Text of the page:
The name of remembrance is used to call on the Lord, especially for deliverance from enemies. Furthermore, to show that this name is a new revelation, the Lord tells Moses: And I appeared unto Abraham, unto Isaac, and unto Jacob, by the name of God Almighty, but by my name YHVH was I not known to them. Exodus 6:3.
Yet this Holy Name of God manages to be inserted by scribes into narratives found in the book of Genesis 141 times. Since that time, there has existed much controversy over the use of this name. Rabbis teach that use of the Name should be avoided completely for fear of using the name in vain. Out of consideration for this concern, most English translations render YHVH simply as The Lord.
This point of contention was dealt with by the Lord Jesus Christ in a most innovative way. When Jesus spoke of God, He routinely referred to Him as “The Father”. He taught His disciples to pray: “Our Father”.
The apostle Paul encourages us to be just as intimate with the Father, teaching us:
For you have not received the spirit of bondage again to fear; but you have received the Spirit of adoption, whereby we cry, Abba, Father. Romans 8:15.
While Paul teaches us to be set free from a spirit of slavery and address God as Daddy, it is fear itself that has lead many to avoid the name of remembrance given to Moses. As mentioned, the name is avoided in most English translations by using The Lord.
The English translation used by many Messianic Jews is called the Tree of Life Version of the Old and New Testaments. This translation has gone full circle and replaced The Lord with Adonai. Adonai is derived from the word Adon, which is lord in a common form. For example, Sarai addressed Abram as “my Lord”, Rebekah addresses Abraham’s head servant the same way when he comes seeking a wife for Isaac. Adonai is in fact sanctified, being used only in reference to The Lord, but it is not the Holy Name of remembrance given to Moses in Exodus 3. You will need a concordance to know when Adonai is actually used in the original text and when it is substituting for YHVH. In the Tree of Life Version (TLV), Psalm 103:1 becomes:
Bless Adonai, O my soul, and all that is within me, bless His Holy Name.
For anyone who has been taught the English language, this statement implies that the holy Name of God is Adonai. Unfortunately, that is not the case, as the substitution has been made for YHVH. Through a series of mental gymnastics, the holy Name of God has been replaced by a Hebrew word that is derived from the common word Adon, for my Lord. This is drinking the wine of astonishment! Psalm 60:3.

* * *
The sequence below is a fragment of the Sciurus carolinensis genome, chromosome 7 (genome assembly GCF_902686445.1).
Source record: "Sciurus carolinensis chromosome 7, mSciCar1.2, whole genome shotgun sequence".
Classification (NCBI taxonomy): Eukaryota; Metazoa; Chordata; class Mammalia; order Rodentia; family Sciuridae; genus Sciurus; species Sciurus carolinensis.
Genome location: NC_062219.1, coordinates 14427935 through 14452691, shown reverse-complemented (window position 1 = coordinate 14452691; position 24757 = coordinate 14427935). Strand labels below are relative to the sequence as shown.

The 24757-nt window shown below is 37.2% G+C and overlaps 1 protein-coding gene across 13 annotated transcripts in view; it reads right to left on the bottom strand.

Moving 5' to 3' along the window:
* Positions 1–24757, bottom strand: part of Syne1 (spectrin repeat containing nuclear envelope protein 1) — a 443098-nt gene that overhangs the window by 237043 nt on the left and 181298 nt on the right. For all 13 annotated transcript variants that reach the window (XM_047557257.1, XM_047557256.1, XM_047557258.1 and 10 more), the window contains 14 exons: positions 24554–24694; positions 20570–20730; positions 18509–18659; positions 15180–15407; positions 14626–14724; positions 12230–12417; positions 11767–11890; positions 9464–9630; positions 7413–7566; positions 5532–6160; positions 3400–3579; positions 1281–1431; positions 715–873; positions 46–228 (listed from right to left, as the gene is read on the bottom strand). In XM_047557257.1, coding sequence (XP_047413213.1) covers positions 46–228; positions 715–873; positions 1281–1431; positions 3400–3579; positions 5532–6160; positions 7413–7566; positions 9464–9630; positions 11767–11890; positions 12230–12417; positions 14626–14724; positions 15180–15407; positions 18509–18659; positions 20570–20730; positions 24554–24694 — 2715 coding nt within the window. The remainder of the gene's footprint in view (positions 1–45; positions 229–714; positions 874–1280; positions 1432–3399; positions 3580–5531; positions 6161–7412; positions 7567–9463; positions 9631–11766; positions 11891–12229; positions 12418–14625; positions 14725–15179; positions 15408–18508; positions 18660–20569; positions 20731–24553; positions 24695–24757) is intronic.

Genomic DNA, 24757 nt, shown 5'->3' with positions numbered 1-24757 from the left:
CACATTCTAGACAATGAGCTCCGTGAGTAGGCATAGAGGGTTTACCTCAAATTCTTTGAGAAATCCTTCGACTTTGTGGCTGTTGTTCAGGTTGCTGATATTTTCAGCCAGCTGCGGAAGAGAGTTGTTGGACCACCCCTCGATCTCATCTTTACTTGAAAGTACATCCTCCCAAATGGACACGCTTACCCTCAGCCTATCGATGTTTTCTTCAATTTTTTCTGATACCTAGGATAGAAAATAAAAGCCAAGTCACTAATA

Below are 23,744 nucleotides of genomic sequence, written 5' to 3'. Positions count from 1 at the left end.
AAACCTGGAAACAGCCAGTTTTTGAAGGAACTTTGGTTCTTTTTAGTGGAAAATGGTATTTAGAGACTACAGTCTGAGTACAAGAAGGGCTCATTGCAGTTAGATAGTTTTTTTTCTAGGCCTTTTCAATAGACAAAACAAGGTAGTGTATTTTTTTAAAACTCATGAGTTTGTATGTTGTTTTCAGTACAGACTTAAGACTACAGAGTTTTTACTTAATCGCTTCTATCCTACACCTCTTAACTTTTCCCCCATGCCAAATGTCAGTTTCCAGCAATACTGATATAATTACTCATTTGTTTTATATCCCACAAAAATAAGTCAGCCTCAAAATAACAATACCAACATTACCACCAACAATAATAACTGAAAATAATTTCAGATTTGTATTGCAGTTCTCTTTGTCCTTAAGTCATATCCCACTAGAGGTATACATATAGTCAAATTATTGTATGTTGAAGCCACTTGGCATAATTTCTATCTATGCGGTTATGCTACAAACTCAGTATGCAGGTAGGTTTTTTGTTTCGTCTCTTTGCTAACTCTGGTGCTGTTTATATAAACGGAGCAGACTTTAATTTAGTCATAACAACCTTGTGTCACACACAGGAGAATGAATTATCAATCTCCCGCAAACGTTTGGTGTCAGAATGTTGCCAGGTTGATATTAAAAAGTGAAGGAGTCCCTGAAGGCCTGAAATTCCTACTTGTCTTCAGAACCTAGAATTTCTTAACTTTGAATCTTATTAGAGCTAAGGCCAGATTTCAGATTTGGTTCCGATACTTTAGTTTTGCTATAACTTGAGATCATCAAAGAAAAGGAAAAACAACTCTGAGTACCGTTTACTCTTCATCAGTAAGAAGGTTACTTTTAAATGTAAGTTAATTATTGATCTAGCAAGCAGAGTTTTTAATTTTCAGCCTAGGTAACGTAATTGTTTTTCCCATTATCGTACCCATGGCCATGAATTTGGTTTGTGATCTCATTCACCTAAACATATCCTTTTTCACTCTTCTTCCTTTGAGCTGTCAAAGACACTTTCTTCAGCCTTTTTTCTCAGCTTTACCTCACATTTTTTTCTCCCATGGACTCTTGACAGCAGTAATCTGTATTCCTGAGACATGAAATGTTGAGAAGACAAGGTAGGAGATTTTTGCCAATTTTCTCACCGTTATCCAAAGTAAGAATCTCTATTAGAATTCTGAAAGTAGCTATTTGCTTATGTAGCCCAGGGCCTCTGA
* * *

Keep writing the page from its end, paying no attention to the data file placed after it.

Adonai spoke to Aaron saying: “Do not drink wine or fermented drink, neither you nor your sons with you, when you go into the Tent of Meeting, so that you do not die. This is to be a statute forever throughout your generations. You are to make a distinction between the holy and the common and between the unclean and the clean. Lev. 10:9&10.
They will teach My people the difference between the holy and the common and explain to them the difference between the unclean and the clean. Ezekiel 44:23.
Now this is where translation becomes a bit ludicrous. Here is Psalm 135:1 in the TLV: Halleluyah! Praise the Name of Adonai. Give praise, O servants of Adonai—
First of all, Adonai does not appear in this verse. More importantly the Hebrew halal Yah is found and translated Halleluyah. This expression is used frequently in the Psalms and is often simply translated Praise the Lord. Yah is a contracted form of YHVH and used 41 times in the Old Testament. Typically it is also translated “the Lord” beginning in Exodus 15:
The Lord is my strength and song, and He is become my salvation: Tree of Life substitutes: Adonai is my strength and song, and He has become my salvation.
So Adonai replaces Yah in most verses, with the exception of when it is preceded by halal. I suppose Halleli Adonai would be pretty awkward, and Halleluyah is one of the most familiar expressions in all of Christianity. Of course, so is Praise the Lord!
The question being asked then, is it appropriate for the original text to be mistranslated to satisfy a tradition of men. What would Yeshua say?
Then Yeshua said, “Woe to you Torah lawyers as well, for you weigh the people down with burdens hard to carry… Luke 11:46.
The apostle Paul teaches that Messiah came to take down the wall of separation between Jew and gentile. Woe to anyone that tries to maintain that wall for the sake of a tradition.
We have a better name, a name above all names. His name is Yeshua and He is King of kings and Lord of lords. He is the Son of God.
The one who overcomes, I will make him a pillar in the Temple of My God, and he will never leave it. And on him I will write the name of My God and the name of the city of My God—the New Jerusalem, which comes down out of heaven from My God—and My own new Name. He who has an ear, let him hear what the Ruach is saying to Messiah’s communities.” Revelations 3:12, 13.